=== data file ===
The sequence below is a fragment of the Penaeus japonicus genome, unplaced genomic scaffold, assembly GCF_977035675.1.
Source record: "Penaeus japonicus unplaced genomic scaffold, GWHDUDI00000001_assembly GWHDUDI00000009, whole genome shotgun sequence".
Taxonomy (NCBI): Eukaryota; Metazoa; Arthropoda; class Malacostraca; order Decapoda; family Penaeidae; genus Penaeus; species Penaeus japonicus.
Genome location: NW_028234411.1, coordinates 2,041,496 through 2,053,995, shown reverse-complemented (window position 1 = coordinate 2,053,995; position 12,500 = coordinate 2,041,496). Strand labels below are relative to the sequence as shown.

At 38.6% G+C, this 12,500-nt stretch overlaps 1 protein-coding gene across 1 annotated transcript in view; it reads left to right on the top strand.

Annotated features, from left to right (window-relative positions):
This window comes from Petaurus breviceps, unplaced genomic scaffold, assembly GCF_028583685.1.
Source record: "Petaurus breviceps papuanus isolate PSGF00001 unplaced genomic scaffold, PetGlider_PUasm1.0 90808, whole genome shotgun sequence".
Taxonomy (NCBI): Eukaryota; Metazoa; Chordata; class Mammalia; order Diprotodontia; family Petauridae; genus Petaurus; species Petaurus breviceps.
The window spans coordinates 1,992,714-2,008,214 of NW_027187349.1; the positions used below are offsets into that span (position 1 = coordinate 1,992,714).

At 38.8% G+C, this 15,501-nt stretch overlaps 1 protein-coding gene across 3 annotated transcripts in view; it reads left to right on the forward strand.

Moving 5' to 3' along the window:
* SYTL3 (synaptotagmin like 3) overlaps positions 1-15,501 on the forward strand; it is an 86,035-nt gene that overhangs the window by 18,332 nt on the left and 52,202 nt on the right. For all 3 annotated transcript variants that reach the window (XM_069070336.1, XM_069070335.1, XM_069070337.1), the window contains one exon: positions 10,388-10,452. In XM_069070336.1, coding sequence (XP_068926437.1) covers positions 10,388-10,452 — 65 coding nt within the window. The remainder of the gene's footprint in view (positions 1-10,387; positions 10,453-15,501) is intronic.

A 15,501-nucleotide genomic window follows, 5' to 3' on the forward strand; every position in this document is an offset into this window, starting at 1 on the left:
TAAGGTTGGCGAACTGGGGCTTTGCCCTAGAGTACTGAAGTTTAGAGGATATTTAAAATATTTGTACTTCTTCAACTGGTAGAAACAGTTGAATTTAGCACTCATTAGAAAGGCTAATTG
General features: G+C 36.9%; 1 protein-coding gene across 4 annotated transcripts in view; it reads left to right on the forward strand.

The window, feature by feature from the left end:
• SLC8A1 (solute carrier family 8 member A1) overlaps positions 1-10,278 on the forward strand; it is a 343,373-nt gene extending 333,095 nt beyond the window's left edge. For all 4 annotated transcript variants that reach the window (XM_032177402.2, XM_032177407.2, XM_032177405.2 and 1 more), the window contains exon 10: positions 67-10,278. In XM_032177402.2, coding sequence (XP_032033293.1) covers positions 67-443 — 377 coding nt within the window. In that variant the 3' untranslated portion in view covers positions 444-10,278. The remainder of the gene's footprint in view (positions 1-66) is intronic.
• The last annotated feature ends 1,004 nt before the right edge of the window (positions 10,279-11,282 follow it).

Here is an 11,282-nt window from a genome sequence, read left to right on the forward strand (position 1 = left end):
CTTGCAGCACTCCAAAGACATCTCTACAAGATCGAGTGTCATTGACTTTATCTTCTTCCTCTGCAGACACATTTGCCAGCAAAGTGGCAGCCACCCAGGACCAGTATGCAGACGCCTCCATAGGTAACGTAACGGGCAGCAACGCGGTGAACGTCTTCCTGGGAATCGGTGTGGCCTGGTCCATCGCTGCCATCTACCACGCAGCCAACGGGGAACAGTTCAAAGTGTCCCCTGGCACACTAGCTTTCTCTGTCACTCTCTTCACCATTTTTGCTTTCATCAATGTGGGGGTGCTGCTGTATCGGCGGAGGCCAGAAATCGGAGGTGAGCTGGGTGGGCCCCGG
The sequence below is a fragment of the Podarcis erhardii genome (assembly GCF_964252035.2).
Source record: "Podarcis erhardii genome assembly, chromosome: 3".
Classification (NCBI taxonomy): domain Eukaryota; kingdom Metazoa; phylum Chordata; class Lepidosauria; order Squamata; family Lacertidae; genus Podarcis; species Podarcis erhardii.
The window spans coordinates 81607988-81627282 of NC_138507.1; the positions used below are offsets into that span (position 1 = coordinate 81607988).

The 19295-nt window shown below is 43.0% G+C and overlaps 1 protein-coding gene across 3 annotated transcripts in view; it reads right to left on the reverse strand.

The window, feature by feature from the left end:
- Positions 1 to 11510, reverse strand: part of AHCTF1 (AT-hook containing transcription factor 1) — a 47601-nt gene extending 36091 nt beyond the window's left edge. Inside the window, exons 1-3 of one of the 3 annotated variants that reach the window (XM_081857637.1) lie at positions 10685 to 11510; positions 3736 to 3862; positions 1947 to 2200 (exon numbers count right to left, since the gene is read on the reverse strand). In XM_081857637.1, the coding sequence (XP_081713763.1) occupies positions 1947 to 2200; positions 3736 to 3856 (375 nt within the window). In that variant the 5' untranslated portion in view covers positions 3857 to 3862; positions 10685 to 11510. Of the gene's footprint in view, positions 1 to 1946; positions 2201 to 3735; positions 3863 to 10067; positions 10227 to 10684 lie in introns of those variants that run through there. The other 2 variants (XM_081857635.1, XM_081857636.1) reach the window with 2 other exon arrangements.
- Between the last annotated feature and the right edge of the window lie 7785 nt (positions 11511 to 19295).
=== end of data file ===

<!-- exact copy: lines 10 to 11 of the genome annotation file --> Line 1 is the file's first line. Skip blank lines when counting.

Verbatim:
The window spans coordinates 1,992,714-2,008,214 of NW_027187349.1; the positions used below are offsets into that span (position 1 = coordinate 1,992,714).

At 38.8% G+C, this 15,501-nt stretch overlaps 1 protein-coding gene across 3 annotated transcripts in view; it reads left to right on the forward strand.